At the same time as Michael Eisner was in the final stages of talks, a last minute offer was also made by Classic Media, known for some time as being interested in purchasing the Henson Company. They had arranged a deal where they would join forces with Sesame Workshop and Sony to be able to compete with the deep pockets of a company like Disney. In this agreement they would use Sony subsidiary Columbia Tristar to bankroll the deal in exchange for allowing them to continue distributing Henson movies and home videos that they had already been doing for quite some time and were due to renew anyway. However, while these negotiations were being discussed five other potential bidders had been watching developments and decided to get involved.

Jim Henson’s children - Brian, Heather, Lisa, Cheryl and John had been finding it more and more agonizing to watch the long and drawn out sale of their father’s company as time went on. They had wanted a deep pocketed major industry player like Disney to own their fathers creations and fund the Henson Company so that it could continue to rejuvenate them. When Eisner withdrew from negotiations it was the last straw and they decided to hammer out a deal to regain control of the company they had grown up with. It was to be for $89 million which comprised of $78 million of their own cash and the $11 million in liquid assets currently held by the Henson Company. Beating other bidders, including Classic Media/Sesame Workshop who’s offer was close to being accepted, they entered negotiations and quickly managed to sign a definitive agreement with EM.TV. On 7th May, 2003 it was announced they were to regain ownership of The Jim Henson Company (minus a few assets) for $591 million less than they had originally been paid for it. Thomas Haffa along with his brother Florian had been convicted of securities fraud in Germany just a month earlier.

On With The Show

When news of the sale broke it came as a complete surprise to most Muppet fans who were delighted to see the company back in the hands of the Henson family, but questions persist as to whether this was really the most beneficial outcome that could have been hoped for. The move by Jim Henson’s children meant his characters had been saved from being split from the rest of the company or exploited by any means under the ownership of others who didn’t have such strong and emotional connections to the Muppets. However, it also meant that they would be running the company on a ‘go-forward’ basis - dependant on money from licensing, distribution and partnership deals which would need to be actively sought. With the companies liquid assets taken by EM.TV as part of the deal it also meant immediate funding was tight and rumors suggested many long-term staff members were made redundant in the run up to the hand-over date.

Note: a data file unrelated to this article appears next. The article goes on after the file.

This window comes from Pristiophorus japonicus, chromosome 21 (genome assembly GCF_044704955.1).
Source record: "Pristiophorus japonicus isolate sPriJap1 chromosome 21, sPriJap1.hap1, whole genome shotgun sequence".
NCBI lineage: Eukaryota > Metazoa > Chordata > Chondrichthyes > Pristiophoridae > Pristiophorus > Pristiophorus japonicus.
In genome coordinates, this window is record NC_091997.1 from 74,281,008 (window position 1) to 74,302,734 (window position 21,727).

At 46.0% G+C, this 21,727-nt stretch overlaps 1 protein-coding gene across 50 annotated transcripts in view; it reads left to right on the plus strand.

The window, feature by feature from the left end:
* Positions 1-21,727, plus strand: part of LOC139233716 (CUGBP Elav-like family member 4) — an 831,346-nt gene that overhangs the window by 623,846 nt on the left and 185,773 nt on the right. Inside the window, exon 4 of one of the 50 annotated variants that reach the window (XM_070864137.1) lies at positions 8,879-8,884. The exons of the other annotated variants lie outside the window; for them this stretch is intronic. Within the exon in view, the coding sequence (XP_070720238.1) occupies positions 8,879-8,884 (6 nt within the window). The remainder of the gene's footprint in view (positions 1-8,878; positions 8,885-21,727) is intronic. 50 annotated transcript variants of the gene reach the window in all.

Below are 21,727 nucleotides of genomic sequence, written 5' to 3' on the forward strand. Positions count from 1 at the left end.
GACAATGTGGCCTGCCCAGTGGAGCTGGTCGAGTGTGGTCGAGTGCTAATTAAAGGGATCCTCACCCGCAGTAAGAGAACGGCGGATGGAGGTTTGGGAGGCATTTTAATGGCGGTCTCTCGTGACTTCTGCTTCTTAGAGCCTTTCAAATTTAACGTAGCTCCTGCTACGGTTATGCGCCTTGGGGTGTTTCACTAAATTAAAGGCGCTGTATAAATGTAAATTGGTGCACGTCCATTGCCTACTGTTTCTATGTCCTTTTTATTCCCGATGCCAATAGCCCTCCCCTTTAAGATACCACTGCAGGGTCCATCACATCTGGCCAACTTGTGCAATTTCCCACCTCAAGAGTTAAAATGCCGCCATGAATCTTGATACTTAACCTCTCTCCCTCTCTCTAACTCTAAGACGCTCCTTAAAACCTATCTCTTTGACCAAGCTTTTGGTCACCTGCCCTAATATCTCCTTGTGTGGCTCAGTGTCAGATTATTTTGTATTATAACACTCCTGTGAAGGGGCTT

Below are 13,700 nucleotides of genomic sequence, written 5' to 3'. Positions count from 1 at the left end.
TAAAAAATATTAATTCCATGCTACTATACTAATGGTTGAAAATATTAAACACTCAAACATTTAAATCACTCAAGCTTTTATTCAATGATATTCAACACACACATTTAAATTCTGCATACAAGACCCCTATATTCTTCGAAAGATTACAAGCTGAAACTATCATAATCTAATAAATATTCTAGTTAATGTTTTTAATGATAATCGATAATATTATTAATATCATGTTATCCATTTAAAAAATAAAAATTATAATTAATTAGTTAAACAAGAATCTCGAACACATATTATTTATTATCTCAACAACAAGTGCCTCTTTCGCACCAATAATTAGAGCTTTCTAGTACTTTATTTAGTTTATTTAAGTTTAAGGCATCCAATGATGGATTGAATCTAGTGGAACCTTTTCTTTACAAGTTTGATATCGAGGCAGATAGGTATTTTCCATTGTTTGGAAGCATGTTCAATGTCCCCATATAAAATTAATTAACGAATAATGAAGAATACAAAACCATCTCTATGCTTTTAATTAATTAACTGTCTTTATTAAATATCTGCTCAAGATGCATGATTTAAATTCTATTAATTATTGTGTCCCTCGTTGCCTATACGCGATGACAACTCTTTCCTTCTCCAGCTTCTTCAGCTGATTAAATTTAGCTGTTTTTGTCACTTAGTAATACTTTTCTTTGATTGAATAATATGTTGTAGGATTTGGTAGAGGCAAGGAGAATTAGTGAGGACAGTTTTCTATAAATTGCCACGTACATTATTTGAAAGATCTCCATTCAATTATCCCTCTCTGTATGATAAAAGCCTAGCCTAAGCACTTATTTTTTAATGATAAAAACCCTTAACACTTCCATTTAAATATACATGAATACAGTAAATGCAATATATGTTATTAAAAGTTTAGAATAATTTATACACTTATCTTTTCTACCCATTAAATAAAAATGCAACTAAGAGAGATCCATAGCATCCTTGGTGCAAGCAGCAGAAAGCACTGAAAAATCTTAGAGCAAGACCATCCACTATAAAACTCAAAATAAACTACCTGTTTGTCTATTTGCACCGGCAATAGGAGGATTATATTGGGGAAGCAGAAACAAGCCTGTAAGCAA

A major name in media like the Walt Disney Company would have been able to give Henson the resources it needed right from the start without having to search elsewhere and with its power and backing, could almost guarantee them success. They too were not completely ideal though - they had begun to gain a reputation for producing quantity over quality and would have always put their own home-grown brands first meaning Kermit would have always been living in the shadow of Mickey Mouse. It’s significant that the Henson family were hesitant to make a bid for the company until this kind of offer, even with it’s negative aspects, was no longer possible - but even if Jim Henson’s own children felt that the Muppets might have had a better chance with someone else, there were many more benefits to them being back at the helm rather than the other smaller media companies who had shown interest, and although it was stated not to be among plans for the immediate future, there remains the chance of a more suitable major player being sought to take-over the characters at some point.

So what’s next for the Jim Henson Company? While management wise, the company will revert back to something very similar to its days before EM.TV, albeit with a promised ‘makeover’, times have changed for the better. Under CEO Charlie Rivkin’s guidance, and even with its parent companies problems hanging around its neck like a ball and chain, the 25th anniversary of “The Muppet Show” gave Henson a springboard to launch a major marketing, programming and licensing coup. Using MuppetFest as a showcase for the company’s properties as well as showing possible partners the dedication of the fan base, it proved the Muppets could still be ‘cool’ and deals for action figures, video games, clothing and a whole host of other merchandise followed. As well as promotions with companies like McDonald’s and NBC’s commissioning of the television movie “It’s A Very Merry Muppet Christmas” which proved a massive success. Since the end of the anniversary celebrations those at Henson have managed to keep up this momentum and continue to seek strategic partners meaning new production deals and the guarantee of a steady stream of much needed licensing revenue.